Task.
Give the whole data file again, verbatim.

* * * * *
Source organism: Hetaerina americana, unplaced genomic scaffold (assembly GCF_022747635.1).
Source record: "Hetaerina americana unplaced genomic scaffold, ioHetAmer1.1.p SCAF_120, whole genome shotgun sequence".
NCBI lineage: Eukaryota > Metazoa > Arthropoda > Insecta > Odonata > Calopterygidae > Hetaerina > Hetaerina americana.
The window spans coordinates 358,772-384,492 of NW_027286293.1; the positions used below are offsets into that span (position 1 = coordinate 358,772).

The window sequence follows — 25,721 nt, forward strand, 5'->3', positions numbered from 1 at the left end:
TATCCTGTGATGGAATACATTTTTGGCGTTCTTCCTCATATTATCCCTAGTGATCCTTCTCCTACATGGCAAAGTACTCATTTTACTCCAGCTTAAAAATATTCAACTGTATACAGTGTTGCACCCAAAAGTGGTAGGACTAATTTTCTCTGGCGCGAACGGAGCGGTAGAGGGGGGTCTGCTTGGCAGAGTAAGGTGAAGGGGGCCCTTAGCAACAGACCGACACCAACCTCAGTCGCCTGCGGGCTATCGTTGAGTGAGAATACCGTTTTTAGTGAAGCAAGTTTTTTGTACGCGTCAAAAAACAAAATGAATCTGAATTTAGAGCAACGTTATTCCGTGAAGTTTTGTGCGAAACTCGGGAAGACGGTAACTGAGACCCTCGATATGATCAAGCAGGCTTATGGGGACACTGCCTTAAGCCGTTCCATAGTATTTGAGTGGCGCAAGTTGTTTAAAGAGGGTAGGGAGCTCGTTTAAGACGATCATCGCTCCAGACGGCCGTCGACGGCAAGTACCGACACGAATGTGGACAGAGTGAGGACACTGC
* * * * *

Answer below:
Source organism: Hetaerina americana, unplaced genomic scaffold (assembly GCF_022747635.1).
Source record: "Hetaerina americana unplaced genomic scaffold, ioHetAmer1.1.p SCAF_120, whole genome shotgun sequence".
NCBI lineage: Eukaryota > Metazoa > Arthropoda > Insecta > Odonata > Calopterygidae > Hetaerina > Hetaerina americana.
The window spans coordinates 358,772-384,492 of NW_027286293.1; the positions used below are offsets into that span (position 1 = coordinate 358,772).

The window sequence follows — 25,721 nt, forward strand, 5'->3', positions numbered from 1 at the left end:
TATCCTGTGATGGAATACATTTTTGGCGTTCTTCCTCATATTATCCCTAGTGATCCTTCTCCTACATGGCAAAGTACTCATTTTACTCCAGCTTAAAAATATTCAACTGTATACAGTGTTGCACCCAAAAGTGGTAGGACTAATTTTCTCTGGCGCGAACGGAGCGGTAGAGGGGGGTCTGCTTGGCAGAGTAAGGTGAAGGGGGCCCTTAGCAACAGACCGACACCAACCTCAGTCGCCTGCGGGCTATCGTTGAGTGAGAATACCGTTTTTAGTGAAGCAAGTTTTTTGTACGCGTCAAAAAACAAAATGAATCTGAATTTAGAGCAACGTTATTCCGTGAAGTTTTGTGCGAAACTCGGGAAGACGGTAACTGAGACCCTCGATATGATCAAGCAGGCTTATGGGGACACTGCCTTAAGCCGTTCCATAGTATTTGAGTGGCGCAAGTTGTTTAAAGAGGGTAGGGAGCTCGTTTAAGACGATCATCGCTCCAGACGGCCGTCGACGGCAAGTACCGACACGAATGTGGACAGAGTGAGGACACTGC